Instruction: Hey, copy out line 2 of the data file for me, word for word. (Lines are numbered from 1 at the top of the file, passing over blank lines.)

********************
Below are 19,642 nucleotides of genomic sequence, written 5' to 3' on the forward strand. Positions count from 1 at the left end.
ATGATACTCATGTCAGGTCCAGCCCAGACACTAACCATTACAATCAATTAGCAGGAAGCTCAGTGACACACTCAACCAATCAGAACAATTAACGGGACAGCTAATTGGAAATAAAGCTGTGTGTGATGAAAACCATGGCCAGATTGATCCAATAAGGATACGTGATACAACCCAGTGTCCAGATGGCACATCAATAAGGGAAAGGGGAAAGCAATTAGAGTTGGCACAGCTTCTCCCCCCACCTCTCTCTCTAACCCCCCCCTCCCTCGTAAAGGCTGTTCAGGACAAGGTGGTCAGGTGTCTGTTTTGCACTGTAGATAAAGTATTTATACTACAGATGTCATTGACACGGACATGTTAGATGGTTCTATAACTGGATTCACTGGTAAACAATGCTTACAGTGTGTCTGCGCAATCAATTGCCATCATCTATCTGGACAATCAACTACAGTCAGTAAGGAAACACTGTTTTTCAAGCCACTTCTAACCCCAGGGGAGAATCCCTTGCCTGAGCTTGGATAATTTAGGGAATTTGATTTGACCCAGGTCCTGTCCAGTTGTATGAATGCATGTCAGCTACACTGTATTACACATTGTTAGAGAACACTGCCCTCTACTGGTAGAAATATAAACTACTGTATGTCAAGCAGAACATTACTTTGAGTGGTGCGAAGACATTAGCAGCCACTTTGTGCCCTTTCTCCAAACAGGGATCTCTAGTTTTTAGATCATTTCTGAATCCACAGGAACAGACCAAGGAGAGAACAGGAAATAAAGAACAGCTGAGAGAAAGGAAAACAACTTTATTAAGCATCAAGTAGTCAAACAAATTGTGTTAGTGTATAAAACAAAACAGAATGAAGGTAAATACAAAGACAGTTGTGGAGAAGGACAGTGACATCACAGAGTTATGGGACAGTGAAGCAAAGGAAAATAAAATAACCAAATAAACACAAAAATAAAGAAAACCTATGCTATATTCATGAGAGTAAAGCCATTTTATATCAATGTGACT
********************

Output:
ATGATACTCATGTCAGGTCCAGCCCAGACACTAACCATTACAATCAATTAGCAGGAAGCTCAGTGACACACTCAACCAATCAGAACAATTAACGGGACAGCTAATTGGAAATAAAGCTGTGTGTGATGAAAACCATGGCCAGATTGATCCAATAAGGATACGTGATACAACCCAGTGTCCAGATGGCACATCAATAAGGGAAAGGGGAAAGCAATTAGAGTTGGCACAGCTTCTCCCCCCACCTCTCTCTCTAACCCCCCCCTCCCTCGTAAAGGCTGTTCAGGACAAGGTGGTCAGGTGTCTGTTTTGCACTGTAGATAAAGTATTTATACTACAGATGTCATTGACACGGACATGTTAGATGGTTCTATAACTGGATTCACTGGTAAACAATGCTTACAGTGTGTCTGCGCAATCAATTGCCATCATCTATCTGGACAATCAACTACAGTCAGTAAGGAAACACTGTTTTTCAAGCCACTTCTAACCCCAGGGGAGAATCCCTTGCCTGAGCTTGGATAATTTAGGGAATTTGATTTGACCCAGGTCCTGTCCAGTTGTATGAATGCATGTCAGCTACACTGTATTACACATTGTTAGAGAACACTGCCCTCTACTGGTAGAAATATAAACTACTGTATGTCAAGCAGAACATTACTTTGAGTGGTGCGAAGACATTAGCAGCCACTTTGTGCCCTTTCTCCAAACAGGGATCTCTAGTTTTTAGATCATTTCTGAATCCACAGGAACAGACCAAGGAGAGAACAGGAAATAAAGAACAGCTGAGAGAAAGGAAAACAACTTTATTAAGCATCAAGTAGTCAAACAAATTGTGTTAGTGTATAAAACAAAACAGAATGAAGGTAAATACAAAGACAGTTGTGGAGAAGGACAGTGACATCACAGAGTTATGGGACAGTGAAGCAAAGGAAAATAAAATAACCAAATAAACACAAAAATAAAGAAAACCTATGCTATATTCATGAGAGTAAAGCCATTTTATATCAATGTGACT